Now in reference to FIG. 7, yet another particular implementation in accordance with present principles is shown. As may be appreciated from FIG. 7, electronic programming guide (EPG) information may be integrated with a Google TV Search feature. Thus, the Sony Bravia TV 134 and a non-native Google TV RC 136 may be used to make Bravia EPG data available to be searched on GTV. Note that the Bravia EPG is a Bravia application, but that the Google TV RC 136 is used in FIG. 7. Also note that while, e.g., a Google TV UI is shown in screen presentation 138, icons including Sony Bravia (e.g., native) icons are shown at the bottom of presentation 138, and that if the highlighted icon were selected, present principles recognize that a Sony Bravia UI would be presented. Regardless, as may be appreciated from screen presentation 140, Sony Bravia EPG content is searched by manipulating the GTV RC 136 such that search results using a Google TV search feature include not only, e.g., search hits from the Internet rendered using the Google TV search feature, but also available programming on the Bravia EPG such that EPG source is included with the Google TV search results.

Continuing the present description in reference to FIG. 8, still another particular implementation in accordance with present principles is shown. FIG. 8 shows an instance where a Bravia TV tuner can be controlled from GTV. Thus, a search result such as the one described above in reference to FIG. 7 is shown as screen presentation 146 on Bravia TV 142. The “Frasier” entry gathered from the Bravia EPG information is shown as being highlighted, though it is to be appreciated that Google TV search results are also presented on presentation 146. Regardless, GTV RC 144 may be used to select the “Frasier” Bravia TV link and then the Bravia TV 142 presents it in accordance with present principles, which may be appreciated from screen presentation 148. Thus, in essence, the Bravia TV tuner is controlled using a GTV feature/application and the GTV RC 144 to thereby render content from the Bravia TV tuner. Therefore, for instance, the GTV RC 144, which is understood to have “channel up” and “channel down” keys 150, may be used to change the channel of the Bravia TV tuner using, e.g., the icon/command association parameters disclosed herein.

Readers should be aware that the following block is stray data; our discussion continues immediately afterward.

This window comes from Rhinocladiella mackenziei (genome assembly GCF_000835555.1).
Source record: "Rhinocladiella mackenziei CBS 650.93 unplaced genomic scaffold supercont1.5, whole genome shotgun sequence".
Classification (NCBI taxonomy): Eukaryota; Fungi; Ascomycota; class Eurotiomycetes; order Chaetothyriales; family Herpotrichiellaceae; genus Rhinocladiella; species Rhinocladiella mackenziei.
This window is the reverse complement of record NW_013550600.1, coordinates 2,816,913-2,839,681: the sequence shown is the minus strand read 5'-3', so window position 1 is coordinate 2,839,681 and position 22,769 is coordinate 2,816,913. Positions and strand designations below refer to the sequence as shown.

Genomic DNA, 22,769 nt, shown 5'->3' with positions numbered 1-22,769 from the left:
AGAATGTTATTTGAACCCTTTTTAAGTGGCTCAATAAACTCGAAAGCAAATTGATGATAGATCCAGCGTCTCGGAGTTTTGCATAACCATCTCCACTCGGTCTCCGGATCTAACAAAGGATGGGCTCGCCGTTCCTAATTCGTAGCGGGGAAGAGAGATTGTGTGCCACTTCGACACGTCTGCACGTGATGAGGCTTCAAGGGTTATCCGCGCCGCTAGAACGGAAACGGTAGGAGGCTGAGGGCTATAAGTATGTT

Moving on to FIG. 9, another particular implementation in accordance with present principles is shown. It is to be understood that a Sony Bravia TV 152 may be controlled as shown in FIG. 9 using a GTV RC 154. As shown in screen presentation 156, a program provided to the Bravia TV 152 using a tuner of the Bravia TV is shown. Then, as may be further appreciated from FIG. 9, one of either screen presentation 158 or 160 may be presented on the Bravia TV 152 depending on which particular button on the GTV RC 154 is selected. Thus, note that if the search button 162 on the GTV RC 154 is selected, a combined (e.g., picture-in-picture) GTV search results page such as the ones described above is presented on the Bravia TV 152. However, if a “PIP” button 164 is selected, screen presentation 160 is presented, in which the program shown in presentation 156 is overlaid in, e.g., a picture-in-picture format while other program selectors showing programs available through the Bravia EPG are also shown, it being understood that the program selectors are selectable using either a native Bravia RC or the GTV RC 154.

Note that although FIG. 9 shows the screen presentations 158 and 160 as alternate presentations to be presented on a single Bravia TV (the TV 152), should two display devices (e.g., two TVs) be included within, e.g., a home network, present principles recognize that both of the screen presentations 158 and 160 may be shown simultaneously on different TVs in accordance the disclosure set forth above.

Concluding description of the drawings with reference to FIG. 10, another particular, exemplary implementation in accordance with present principles is shown. FIG. 10 shows an exemplary implementation where native Sony Bravia applications on a Sony Bravia TV 162 such as, e.g., Skype, are controlled using a GTV RC 164. Thus, screen presentation 166 shows a GTV UI that is presented on the Bravia TV 162, where at least one Bravia icon that is active (the Skype icon that is highlighted) is also presented in the arrangement with GTV icons. When the Skype icon is selected using the GTV RC 164, the Skype application may be launched from the Bravia TV 162 and controlled through the GTV RC 164 in accordance with present principles. Accordingly, as shown in screen presentation 168, video conferencing with a two friends is taking place on the Bravia TV 162.